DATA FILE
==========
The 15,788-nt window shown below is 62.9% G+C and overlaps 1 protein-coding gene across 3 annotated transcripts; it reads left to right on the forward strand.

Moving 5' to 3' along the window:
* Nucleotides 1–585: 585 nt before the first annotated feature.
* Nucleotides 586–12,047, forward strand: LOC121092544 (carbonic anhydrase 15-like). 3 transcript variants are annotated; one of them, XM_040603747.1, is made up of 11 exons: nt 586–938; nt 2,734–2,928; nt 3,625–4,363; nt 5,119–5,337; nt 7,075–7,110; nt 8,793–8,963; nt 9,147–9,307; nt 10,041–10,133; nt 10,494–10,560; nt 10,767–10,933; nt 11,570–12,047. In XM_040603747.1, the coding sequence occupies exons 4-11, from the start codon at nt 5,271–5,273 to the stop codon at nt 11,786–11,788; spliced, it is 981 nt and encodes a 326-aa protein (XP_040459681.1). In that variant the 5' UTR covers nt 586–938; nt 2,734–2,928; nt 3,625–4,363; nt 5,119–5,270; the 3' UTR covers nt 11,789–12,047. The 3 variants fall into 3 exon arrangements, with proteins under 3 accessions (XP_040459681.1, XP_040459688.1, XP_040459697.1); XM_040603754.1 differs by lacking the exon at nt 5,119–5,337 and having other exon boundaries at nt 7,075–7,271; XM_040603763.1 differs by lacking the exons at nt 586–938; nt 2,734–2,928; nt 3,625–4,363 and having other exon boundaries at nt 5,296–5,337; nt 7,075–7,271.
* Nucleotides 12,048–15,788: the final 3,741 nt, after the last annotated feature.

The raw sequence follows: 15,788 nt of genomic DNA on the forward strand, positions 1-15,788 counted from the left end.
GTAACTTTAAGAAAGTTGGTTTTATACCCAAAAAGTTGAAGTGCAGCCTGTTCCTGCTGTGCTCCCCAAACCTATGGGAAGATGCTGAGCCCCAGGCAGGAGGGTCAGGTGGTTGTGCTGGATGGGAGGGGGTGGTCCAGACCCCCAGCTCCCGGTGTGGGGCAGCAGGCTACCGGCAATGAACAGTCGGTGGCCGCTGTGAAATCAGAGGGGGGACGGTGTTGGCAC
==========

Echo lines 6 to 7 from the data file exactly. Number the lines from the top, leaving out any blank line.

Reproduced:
The raw sequence follows: 15,788 nt of genomic DNA on the forward strand, positions 1-15,788 counted from the left end.
GTAACTTTAAGAAAGTTGGTTTTATACCCAAAAAGTTGAAGTGCAGCCTGTTCCTGCTGTGCTCCCCAAACCTATGGGAAGATGCTGAGCCCCAGGCAGGAGGGTCAGGTGGTTGTGCTGGATGGGAGGGGGTGGTCCAGACCCCCAGCTCCCGGTGTGGGGCAGCAGGCTACCGGCAATGAACAGTCGGTGGCCGCTGTGAAATCAGAGGGGGGACGGTGTTGGCAC